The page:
Audiophiles are a restless lot, constantly looking for ways to tweak a system by any means possible, short of taking the plunge for new components. There are numerous forums dedicated to audio “tweaks”; some advice is good, some is laughable, but most is well-intentioned. One often discussed tweak is how to minimize the mechanical vibrations that occur within components and speakers during playback. A variety of vibration-dampening devices are available in a wide range of materials, from hard plastics to brass.
Why bother with dampening and isolation? In audio, vibration causes distortion and introduces unwanted sound into each component. Vibration dampening feet are engineered to reduce the effects of mechanical vibrations that occur within a speaker, amplifier or other component, by transmitting them away from the source to optimize the audio you eventually hear. After spending several weeks with Valhalla Technology’s vibration dampening feet under my components and speakers, I’ve come to view such “tweaks” less as accessories than integral for bringing out the best in equipment.
Footprint of a Viking
Valhalla Technology (http://www.valhalla-technology.dk) is a Danish manufacturer of vibration-dampening loudspeaker, amplifier and component player “feet.” Most of the company’s feet are made from 10mm-thick poron, a very dense microcellular urethane foam that is also flexible, strong and stable. Valhalla asserts, “… In side-by-side drop weight tests, our base material outperforms vinyl sponge, neoprene sponge,sponge rubber, latex foam and solid viscoelastic.” Additionally, the foam is engineered to remain pliable and won’t dry out and crack or crumble over time. Valhalla sent an assortment of its feet to test; descriptions of each follow.
VT Amplifier Feet 25
These coin-shaped discs are designed for use with amplifiers and pre-amplifiers weighing up to 50 pounds. Valhalla also offers the more robust Feet 50 for amps up to 100 pounds. The Amp Feet feature an adhesive surface on one side to prevent slippage, but it is not so sticky that it can’t be removed from an audio cabinet and repositioned. An important point should be made here: Valhalla’s Feet are non-corrosive to metal, nor will they harm the finish of wooden cabinets or floors.
VT Player Feet 10
Designed for use in a variety of optical disc players, VT’s Player Feet 10 are disc-shaped pads that can slip under CD, DVD, Blu-ray players and gaming consoles such as Xbox and Playstation. The 10s keep components stable for improved audio and video playback.
VT Feet 15 & VT Feet 30
The 15s and 30s are engineered to accommodate medium (15 pounds/foot) to heavy (30 pounds/foot) loudspeakers, respectively. The square-shaped pads come in packs of eight. For larger speakers, such as Axiom’s M80s v2, I had better results using three Feet 30s set in a triangulated formation instead of four at each corner, which proved too tippy for the nearly 57-pound speaker.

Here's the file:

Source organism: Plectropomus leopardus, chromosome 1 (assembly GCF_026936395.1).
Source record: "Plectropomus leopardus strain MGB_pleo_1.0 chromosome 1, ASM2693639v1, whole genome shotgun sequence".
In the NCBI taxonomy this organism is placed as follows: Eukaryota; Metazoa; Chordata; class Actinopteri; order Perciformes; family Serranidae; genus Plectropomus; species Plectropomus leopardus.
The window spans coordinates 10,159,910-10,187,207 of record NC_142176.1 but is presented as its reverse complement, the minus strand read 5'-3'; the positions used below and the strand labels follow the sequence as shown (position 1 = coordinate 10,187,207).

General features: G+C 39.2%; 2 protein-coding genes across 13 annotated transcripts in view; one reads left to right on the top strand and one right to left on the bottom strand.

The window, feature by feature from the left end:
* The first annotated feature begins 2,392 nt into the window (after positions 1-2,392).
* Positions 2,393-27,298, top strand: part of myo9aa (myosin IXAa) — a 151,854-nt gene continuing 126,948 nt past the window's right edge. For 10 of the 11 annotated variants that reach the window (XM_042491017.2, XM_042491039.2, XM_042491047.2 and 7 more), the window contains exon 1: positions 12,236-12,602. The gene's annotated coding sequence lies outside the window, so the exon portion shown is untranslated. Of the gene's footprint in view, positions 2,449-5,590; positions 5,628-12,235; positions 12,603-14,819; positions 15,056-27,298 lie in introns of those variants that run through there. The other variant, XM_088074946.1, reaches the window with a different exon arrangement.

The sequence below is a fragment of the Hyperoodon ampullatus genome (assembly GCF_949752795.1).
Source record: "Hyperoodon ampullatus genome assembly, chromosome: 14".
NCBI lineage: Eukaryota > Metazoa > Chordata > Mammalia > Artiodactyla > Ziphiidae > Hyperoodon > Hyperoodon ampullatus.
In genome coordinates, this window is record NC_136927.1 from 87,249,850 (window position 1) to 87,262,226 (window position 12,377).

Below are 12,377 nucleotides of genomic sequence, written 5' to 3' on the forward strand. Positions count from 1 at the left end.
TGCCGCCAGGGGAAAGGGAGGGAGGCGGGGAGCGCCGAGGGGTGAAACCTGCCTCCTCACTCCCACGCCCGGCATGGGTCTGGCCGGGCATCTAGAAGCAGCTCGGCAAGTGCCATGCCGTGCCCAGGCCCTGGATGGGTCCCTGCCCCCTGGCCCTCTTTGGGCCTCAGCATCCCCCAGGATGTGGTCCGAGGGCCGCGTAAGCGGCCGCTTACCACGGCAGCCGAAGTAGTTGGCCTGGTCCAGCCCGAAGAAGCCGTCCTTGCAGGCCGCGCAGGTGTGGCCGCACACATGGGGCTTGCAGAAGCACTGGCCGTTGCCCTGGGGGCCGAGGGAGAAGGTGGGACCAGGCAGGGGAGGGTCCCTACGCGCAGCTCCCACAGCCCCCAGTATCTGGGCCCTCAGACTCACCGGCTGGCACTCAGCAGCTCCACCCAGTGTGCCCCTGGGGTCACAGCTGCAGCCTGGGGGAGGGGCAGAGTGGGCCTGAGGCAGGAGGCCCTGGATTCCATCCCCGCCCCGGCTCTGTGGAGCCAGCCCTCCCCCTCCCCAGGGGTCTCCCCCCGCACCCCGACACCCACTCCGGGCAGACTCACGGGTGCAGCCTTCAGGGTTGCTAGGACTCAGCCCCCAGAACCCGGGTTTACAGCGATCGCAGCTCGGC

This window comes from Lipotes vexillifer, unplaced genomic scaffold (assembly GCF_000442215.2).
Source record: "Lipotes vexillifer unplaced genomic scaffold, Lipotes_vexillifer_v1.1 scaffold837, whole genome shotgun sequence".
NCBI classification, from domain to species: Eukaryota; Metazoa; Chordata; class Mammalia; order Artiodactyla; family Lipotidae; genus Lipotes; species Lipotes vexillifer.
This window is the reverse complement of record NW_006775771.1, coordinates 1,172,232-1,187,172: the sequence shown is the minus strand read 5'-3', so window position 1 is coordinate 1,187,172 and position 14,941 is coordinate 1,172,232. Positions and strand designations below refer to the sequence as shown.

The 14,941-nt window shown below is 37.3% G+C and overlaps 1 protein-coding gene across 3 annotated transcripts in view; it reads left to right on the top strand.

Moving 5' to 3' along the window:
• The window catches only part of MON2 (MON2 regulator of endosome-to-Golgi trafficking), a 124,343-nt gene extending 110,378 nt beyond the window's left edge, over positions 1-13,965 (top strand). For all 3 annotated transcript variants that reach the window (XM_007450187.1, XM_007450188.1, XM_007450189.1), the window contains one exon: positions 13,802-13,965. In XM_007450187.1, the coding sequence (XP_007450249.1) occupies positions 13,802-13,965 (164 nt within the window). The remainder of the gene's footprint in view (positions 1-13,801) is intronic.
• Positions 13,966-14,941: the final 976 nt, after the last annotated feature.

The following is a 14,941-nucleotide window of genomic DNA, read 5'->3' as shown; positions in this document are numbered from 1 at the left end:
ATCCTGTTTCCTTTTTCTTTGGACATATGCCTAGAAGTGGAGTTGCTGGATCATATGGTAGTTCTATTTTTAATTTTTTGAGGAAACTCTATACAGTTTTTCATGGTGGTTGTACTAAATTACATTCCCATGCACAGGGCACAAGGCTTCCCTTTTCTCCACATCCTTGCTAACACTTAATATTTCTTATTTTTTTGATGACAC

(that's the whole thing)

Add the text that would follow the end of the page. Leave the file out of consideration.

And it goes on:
VT Feet 25
The versatile 25s are larger triangular-shaped pads (measuring roughly 4x4x5.5 inches) that work with center speakers, subwoofers and portable media player docking units. As I noted in my review of Role Audio’s Kayak speakers, the Feet 25 also worked well in pairs under the mini-monitors. They are certainly up to sturdier tasks, but I liked how the 25s isolated the Kayak’s from my speaker stands. I also found that two of the 25s placed under my Mac mini kept the machine running quieter and cooler.
VT Spike Feet Deluxe
Unlike the other VT pads composed of poron, the VT Spike Feet Deluxe are machined-aluminum receptacles designed to accommodate loudspeaker spikes and speakers weighing up to 176 pounds. The bottom of the foot holds a durable, cushioning elastomer that Valhalla asserts will “withstand constant, repeated deflections.” These deluxe feet may be my overall favorites and I couldn’t resist some experimenting. Although the Spike Feet Deluxe are engineered for speakers, I liked using them with CD players, tucking 4 of the Feet at the corners, fitting them under a player’s own feet.
I tucked VT Feet under a variety of CD players, amplifiers and speakers and enjoyed positive results in all cases. One reviewing phrase that always makes me cringe is “the results were not subtle.” That can actually mean the exact opposite, to be read as, “The results were so subtle that I had to strain every muscle in my body and sit at a 132-degree angle to hear a whisper of difference.” The point can be made, too, that if you don’t know what to listen for, you may miss it. With the VT Feet, I noticed an improvement in definition, where instruments occupied their own space in the soundstage and didn’t spill over onto their companions. Voices, too, had greater impact and better definition.
Overall, music sounded less congested and bloated, with a better sense of dynamics. Components operated quieter. You can get good results using just one set of VT Feet under a pair of speakers or component, but I found that incorporating them into a complete system yielded highest dividends. It makes sense, too, that reducing unwanted resonances and vibrations in every link will make music sound better – a synergistic approach for synergistic results. If I had to make a quantifiable judgment, I would say the Feet improved what I heard across the board by 10 percent, mostly for what I wasn’t hearing, and they could probably do even better paired with less sophisticated gear. Regardless, these Feet are winners and I won’t go back to my un-dampened days again.